Sunday, June 05, 2005

SINCE MY EX-HUSBAND AND I are carriers for Tay-Sachs disease, and since we actually did have a child with the disease (she died 15 years ago at the age of 3), I found this New York Times article interesting. Geneticists at the University of Utah will be publishing the results of research that they say provides an answer to the mystery of why Tay-Sachs and several other related genetic diseases cluster in the Ashkenazic Jewish population in Europe. Their theory is that the mutation that produced the Tay-Sachs gene is the result of natural selection factors that favored intelligence. Those selection factors, the Utah scientists say, were the laws that restricted Jews to a small number of very specific occupations -- all of which, as it happened, required "more than usual mental agility."

The explanation that the Ashkenazic disease genes must have some hidden value has long been accepted by other researchers, but no one could find a convincing infectious disease or other threat to which the Ashkenazic genetic ailments might confer protection.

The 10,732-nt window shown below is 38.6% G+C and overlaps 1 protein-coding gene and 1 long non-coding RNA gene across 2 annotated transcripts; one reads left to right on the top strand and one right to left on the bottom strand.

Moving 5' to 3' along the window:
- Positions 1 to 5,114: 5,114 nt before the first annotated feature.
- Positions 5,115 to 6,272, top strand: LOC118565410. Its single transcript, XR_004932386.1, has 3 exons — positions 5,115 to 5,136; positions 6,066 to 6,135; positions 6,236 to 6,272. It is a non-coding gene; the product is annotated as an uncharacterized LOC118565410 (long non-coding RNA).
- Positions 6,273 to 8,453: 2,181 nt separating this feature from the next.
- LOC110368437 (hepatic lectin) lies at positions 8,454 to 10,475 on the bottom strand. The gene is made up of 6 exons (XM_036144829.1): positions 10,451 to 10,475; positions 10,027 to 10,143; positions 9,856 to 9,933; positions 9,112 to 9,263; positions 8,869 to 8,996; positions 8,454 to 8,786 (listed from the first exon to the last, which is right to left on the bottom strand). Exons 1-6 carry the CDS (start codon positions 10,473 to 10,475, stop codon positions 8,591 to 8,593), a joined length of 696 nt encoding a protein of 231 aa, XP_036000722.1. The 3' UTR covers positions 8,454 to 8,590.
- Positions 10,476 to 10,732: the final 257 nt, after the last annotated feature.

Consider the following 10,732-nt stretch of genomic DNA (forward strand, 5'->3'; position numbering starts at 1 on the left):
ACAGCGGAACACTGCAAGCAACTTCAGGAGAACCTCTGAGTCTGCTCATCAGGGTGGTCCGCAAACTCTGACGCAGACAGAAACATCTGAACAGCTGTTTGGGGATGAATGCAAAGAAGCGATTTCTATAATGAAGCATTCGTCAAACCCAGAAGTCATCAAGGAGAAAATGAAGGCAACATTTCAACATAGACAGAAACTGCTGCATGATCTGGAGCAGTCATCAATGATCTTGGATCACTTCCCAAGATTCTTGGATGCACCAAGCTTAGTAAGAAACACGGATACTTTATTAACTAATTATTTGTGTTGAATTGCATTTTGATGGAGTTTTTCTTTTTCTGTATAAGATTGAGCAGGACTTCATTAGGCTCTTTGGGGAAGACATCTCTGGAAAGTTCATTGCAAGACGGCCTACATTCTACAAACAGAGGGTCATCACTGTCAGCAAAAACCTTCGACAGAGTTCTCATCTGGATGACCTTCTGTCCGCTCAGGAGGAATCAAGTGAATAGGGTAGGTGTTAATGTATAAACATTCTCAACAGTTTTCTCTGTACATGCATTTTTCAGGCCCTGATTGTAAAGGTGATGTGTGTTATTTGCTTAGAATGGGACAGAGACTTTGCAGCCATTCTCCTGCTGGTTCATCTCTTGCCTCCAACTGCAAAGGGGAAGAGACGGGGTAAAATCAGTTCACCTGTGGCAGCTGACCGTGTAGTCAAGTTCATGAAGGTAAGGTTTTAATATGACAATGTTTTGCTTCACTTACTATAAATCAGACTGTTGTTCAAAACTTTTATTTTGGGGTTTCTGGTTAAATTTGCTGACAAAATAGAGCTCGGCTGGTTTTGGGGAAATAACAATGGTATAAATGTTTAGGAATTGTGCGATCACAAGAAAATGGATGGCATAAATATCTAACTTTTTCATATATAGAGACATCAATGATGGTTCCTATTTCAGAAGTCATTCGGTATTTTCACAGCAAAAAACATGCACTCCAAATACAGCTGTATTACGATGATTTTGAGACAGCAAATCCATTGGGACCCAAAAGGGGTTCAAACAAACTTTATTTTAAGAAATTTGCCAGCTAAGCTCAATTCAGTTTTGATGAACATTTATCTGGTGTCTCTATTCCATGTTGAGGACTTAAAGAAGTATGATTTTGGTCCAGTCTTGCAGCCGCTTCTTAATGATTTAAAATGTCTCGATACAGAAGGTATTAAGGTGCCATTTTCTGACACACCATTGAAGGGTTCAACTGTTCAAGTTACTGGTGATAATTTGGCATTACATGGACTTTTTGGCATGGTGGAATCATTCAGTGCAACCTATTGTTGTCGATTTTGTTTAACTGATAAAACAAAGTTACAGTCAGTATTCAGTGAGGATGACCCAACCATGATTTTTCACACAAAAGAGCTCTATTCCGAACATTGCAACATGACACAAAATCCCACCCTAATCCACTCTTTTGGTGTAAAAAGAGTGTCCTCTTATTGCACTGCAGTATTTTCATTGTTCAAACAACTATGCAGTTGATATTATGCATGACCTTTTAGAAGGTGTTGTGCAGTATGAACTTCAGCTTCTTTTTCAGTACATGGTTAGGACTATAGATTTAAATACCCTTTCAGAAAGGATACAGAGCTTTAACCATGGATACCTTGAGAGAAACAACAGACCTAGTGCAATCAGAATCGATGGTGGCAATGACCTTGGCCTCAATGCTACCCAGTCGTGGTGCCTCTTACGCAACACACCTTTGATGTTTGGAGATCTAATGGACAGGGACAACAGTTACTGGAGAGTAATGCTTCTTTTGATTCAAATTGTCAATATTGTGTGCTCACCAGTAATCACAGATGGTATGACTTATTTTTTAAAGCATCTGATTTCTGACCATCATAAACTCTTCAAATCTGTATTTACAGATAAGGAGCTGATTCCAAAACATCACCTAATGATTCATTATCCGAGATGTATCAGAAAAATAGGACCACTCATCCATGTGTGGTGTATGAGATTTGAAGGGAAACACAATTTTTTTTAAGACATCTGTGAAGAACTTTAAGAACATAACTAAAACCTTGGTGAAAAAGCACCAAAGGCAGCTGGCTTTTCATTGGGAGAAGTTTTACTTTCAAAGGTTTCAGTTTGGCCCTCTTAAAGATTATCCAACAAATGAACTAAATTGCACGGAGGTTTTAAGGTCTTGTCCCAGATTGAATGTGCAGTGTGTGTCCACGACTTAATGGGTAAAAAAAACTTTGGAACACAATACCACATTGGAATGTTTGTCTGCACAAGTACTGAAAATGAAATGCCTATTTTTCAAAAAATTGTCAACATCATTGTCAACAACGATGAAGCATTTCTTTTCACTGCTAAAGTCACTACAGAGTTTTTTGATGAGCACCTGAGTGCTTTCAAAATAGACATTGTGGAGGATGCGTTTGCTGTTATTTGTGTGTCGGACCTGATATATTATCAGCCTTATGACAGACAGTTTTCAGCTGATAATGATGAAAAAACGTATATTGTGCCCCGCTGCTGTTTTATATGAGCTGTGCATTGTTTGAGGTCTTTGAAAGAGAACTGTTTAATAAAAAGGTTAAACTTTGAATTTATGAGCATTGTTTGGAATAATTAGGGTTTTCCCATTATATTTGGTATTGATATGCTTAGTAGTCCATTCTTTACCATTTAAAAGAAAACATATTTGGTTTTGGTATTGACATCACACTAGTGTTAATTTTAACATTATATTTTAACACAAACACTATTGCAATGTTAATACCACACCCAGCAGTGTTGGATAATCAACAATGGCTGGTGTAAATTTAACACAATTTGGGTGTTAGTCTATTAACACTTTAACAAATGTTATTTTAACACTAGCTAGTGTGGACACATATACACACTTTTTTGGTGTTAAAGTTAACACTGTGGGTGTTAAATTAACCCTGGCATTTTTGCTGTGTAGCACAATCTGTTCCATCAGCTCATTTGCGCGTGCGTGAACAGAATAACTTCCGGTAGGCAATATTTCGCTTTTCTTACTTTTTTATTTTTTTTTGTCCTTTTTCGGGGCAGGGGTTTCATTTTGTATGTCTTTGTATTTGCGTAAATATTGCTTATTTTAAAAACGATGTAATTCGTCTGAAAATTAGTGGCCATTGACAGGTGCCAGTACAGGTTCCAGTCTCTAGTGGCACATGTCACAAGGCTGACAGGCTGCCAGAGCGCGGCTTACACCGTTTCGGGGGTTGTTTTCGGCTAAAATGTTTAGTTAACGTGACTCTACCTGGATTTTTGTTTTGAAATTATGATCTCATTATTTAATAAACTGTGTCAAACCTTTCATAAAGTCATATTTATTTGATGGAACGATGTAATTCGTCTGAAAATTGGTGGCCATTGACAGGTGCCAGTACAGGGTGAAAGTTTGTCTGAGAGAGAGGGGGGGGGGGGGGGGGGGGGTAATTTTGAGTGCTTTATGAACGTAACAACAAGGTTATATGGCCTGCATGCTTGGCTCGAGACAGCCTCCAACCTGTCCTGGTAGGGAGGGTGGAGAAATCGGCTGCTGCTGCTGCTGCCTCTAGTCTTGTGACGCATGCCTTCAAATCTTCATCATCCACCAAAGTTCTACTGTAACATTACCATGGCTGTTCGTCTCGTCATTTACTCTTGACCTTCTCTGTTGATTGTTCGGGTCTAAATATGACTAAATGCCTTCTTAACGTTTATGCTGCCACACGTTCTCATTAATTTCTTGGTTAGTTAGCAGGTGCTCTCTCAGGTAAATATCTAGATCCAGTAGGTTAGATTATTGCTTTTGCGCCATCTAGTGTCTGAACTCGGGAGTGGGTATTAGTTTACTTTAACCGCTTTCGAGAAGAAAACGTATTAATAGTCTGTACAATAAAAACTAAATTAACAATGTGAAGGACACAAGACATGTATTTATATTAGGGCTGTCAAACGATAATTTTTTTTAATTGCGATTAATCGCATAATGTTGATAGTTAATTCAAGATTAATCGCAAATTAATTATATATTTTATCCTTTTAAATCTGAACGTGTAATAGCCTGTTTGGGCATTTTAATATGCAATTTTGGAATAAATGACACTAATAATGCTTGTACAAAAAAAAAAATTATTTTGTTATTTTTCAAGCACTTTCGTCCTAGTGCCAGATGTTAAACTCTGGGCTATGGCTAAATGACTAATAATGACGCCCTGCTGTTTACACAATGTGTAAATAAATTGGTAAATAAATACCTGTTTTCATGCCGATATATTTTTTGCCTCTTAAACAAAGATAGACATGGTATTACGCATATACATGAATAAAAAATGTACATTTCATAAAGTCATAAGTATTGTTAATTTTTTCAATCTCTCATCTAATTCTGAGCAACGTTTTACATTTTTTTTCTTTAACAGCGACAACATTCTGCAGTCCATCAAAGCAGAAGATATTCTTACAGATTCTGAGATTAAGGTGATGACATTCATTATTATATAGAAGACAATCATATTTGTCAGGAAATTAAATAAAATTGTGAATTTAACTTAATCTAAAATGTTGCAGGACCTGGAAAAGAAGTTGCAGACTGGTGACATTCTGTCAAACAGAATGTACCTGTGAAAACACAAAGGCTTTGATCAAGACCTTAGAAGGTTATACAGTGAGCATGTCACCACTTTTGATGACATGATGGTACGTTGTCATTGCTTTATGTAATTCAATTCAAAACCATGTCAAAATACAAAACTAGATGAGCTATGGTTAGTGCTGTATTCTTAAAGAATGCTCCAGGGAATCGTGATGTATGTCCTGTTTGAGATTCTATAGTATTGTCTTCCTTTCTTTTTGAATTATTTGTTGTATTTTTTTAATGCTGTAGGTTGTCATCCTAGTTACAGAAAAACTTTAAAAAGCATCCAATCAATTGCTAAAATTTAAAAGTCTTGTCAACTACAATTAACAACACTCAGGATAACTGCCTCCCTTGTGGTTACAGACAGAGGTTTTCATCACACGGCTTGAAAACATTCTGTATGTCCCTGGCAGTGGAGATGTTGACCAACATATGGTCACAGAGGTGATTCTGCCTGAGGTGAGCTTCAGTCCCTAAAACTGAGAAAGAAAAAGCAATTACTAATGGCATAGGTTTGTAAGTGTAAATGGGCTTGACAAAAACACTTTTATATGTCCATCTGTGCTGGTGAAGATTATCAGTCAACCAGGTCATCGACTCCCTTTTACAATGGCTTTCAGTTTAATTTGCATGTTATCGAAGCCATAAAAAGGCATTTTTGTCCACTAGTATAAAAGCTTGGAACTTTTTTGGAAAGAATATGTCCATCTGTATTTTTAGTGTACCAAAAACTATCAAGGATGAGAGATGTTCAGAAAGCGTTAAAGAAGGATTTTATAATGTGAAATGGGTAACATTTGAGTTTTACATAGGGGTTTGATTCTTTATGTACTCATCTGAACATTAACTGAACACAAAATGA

A second suggestion, wrote Dr. Jared Diamond of the University of California, Los Angeles, in a 1994 article, "is selection in Jews for the intelligence putatively required to survive recurrent persecution, and also to make a living by commerce, because Jews were barred from the agricultural jobs available to the non-Jewish population."

The Utah researchers have built on this idea, arguing that for some 900 years Jews in Europe were restricted to managerial occupations, which were intellectually demanding, that those who were more successful also left more offspring, and that there was time in this period for the intelligence of the Ashkenazi population as a whole to become appreciably enhanced.
The hypothesis is controversial because it argues for the inheritability of intelligence in groups. I don't really see it as a racist argument, though. There's a difference between saying that a specific ethnic or racial grouping is less or more intelligent by nature -- as some kind of immutable characteristic of that group -- and saying that societal or environmental factors became a selection force for a particular skill.

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